Study shows laser treatment could prevent onset, stop progression of wet and dry AMD
JULY 7, 2009--Research by King's College (London, England) and sponsored by Guide Dogs for the Blind (Reading, England) has produced a short-pulse laser-based treatment that could prevent the onset of age-related macular degeneration (AMD). While not a cure for existing sight loss, a trial involving more than 100 diabetics shows that it could prevent AMD, and stop progression of the disease in existing patients--including those suffering from "dry" AMD, for which no treatment is available.
JULY 7, 2009--Research conducted by Professor John Marshall of King's College (London, England) sponsored by The Guide Dogs for the Blind Association (Reading, England) has produced a short-pulse laser-based sight-saving treatment that could prevent the onset of age-related macular degeneration (AMD), reportedly the number-one cause of blindness in the UK, and according to the US's National Institutes of health, a leading cause of vision loss in Americans 60 and older. The disease leaves millions of people unable to read, drive or live independently.
While it is not a cure for existing sight loss, there are encouraging signs that it could prevent a generation from developing AMD. People with a family history of the disease could have pre-emptive treatment in their thirties and it could even stop the disease from progressing in existing patients.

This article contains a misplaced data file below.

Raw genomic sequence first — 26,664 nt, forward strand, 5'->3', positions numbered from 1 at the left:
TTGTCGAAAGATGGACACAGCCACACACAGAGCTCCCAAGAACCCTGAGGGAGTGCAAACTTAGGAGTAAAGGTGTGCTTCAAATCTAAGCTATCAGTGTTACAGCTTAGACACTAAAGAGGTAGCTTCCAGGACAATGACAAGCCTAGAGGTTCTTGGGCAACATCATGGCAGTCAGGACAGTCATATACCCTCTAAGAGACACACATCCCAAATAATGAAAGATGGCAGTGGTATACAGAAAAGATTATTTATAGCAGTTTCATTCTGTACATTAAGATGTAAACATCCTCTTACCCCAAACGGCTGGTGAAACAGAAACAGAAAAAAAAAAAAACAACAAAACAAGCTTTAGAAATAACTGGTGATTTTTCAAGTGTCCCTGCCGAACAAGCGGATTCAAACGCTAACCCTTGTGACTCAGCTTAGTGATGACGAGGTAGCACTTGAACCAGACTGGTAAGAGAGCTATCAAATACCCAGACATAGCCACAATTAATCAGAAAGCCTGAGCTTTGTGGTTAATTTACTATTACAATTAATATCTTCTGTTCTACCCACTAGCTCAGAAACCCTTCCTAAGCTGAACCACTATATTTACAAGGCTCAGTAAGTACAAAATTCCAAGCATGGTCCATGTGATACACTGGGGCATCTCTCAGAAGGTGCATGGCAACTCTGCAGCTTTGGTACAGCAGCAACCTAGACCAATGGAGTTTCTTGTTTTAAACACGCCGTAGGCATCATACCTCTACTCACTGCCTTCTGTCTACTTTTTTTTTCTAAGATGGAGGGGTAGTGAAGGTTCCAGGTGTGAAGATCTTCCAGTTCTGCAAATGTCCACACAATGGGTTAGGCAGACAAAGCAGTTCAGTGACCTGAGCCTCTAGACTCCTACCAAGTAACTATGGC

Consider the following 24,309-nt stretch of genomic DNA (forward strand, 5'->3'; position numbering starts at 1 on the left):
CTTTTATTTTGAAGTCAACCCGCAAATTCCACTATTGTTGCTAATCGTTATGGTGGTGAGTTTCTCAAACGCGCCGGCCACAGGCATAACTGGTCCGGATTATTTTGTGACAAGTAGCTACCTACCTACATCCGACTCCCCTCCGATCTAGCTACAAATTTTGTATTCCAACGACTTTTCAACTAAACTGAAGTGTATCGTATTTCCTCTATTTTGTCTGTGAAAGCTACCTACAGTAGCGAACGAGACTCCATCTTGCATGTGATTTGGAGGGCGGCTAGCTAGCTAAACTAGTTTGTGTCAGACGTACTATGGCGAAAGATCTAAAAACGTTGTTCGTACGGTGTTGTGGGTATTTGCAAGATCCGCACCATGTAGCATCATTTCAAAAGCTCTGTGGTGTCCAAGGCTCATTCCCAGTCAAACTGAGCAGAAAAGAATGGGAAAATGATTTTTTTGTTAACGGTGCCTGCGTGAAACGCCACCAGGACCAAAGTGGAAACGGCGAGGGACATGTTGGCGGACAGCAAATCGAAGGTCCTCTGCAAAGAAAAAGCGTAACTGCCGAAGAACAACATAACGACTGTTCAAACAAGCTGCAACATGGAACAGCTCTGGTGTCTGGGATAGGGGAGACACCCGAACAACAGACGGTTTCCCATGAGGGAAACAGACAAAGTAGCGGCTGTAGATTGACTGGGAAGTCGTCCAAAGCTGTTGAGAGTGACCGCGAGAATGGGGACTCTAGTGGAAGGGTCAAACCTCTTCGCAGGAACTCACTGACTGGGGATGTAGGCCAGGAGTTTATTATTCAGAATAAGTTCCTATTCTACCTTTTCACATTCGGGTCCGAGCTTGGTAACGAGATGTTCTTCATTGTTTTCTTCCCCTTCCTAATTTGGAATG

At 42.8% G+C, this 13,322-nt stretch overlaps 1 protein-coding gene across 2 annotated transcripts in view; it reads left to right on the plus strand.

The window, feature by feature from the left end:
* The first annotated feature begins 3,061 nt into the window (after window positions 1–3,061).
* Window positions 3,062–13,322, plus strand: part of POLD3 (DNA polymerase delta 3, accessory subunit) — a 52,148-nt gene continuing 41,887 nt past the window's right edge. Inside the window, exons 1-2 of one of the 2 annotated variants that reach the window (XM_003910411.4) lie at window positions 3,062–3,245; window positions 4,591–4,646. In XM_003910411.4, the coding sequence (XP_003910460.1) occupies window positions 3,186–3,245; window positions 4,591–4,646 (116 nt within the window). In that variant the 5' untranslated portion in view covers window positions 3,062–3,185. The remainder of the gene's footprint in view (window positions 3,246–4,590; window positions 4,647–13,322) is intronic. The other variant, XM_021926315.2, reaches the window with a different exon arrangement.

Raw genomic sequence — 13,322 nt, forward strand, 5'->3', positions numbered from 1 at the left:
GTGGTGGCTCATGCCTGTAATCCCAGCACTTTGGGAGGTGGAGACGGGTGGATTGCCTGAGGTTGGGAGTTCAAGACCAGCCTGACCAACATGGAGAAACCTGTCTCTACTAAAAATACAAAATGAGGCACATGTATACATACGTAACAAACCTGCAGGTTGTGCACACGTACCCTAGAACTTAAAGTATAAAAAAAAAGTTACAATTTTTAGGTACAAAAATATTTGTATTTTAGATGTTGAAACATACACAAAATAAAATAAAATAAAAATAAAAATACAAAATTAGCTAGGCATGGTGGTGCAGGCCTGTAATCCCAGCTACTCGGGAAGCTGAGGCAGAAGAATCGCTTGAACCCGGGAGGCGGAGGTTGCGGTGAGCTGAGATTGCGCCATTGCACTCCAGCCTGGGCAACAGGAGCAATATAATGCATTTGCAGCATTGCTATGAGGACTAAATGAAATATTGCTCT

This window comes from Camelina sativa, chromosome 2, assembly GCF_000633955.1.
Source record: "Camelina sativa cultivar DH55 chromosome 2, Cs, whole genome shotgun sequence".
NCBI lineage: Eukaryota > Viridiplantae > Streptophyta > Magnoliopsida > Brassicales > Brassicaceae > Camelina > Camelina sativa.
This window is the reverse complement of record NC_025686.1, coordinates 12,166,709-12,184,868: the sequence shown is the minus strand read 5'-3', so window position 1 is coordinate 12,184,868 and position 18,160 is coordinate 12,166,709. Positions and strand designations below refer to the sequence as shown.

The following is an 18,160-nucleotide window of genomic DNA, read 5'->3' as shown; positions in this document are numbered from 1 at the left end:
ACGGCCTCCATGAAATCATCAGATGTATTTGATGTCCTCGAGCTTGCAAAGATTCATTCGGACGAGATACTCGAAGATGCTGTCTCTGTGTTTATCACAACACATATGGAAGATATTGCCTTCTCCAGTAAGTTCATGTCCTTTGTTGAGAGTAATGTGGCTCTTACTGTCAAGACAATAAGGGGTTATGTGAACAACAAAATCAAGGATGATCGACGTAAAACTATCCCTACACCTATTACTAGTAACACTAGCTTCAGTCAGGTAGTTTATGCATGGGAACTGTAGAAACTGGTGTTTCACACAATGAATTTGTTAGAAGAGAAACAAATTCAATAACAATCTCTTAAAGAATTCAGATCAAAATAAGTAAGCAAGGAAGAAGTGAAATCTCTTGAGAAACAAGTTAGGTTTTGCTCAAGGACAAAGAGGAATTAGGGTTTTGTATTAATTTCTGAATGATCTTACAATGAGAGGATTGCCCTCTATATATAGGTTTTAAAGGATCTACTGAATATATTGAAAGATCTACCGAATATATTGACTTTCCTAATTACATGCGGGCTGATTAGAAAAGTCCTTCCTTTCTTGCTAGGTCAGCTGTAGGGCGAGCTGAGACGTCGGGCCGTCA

Ophthalmologist Marshall, who pioneered laser surgery to correct shortsightedness, said, "It is really exciting news. It won't bring back damaged eyesight but it may prevent AMD, including "dry" AMD for which there is currently no treatment."
AMD is caused by damage to an area about 5mm across at the centre of the retina called the macula, which is responsible for our central vision. The laser technique reinvigorates the Bruch's membrane, a thin layer that lies behind the retina and supplies light-sensitive cells with nutrients while removing waste created as a by-product of the retinal cell renewal process. Over time, the membrane loses the ability to take waste away, allowing deposits to build up.
In a trial involving more than 100 diabetics, Marshall found that using a laser stimulated the membrane, enabling it to once again remove waste from the eye. The non-invasive operation uses laser light that does not damage the eye's light-sensitive cells or cause any dangerous heating.
Marshall will now treat up to 200 people with AMD in one eye as part of a second trial. Such patients usually get the disease in the other eye within three years.
He believes the laser could prevent the better eye losing its sight. "If you can delay the onset by three, four, six, seven or ten years, it's proof of the principle," he said.
"This is exciting news, potentially for millions," said Guide Dogs' Director of External Affairs, Tom Pey. "The science behind this is proven and, although clinical trials are likely to take years, we hope it will be in single figures." He added, "We must stress, thoug,h that the work Prof Marshall carried out is primarily going to be a preventative for those who do not yet show signs of AMD. For those who already are suffering, there is unfortunately unlikely to be major improvements as once the damage is done, as in so many causes of blindness, the effects are irreversible."
Guide Dogs has invested £11m in more than 100 ophthalmic research projects over the last 18 years. Guide dog training started in 1931 in the UK. The Guide Dogs for the Blind Association was founded in 1934.
For more information see yesterday's Times Online article covering the research. And find out more about Prof. John Marshall at the King's College site.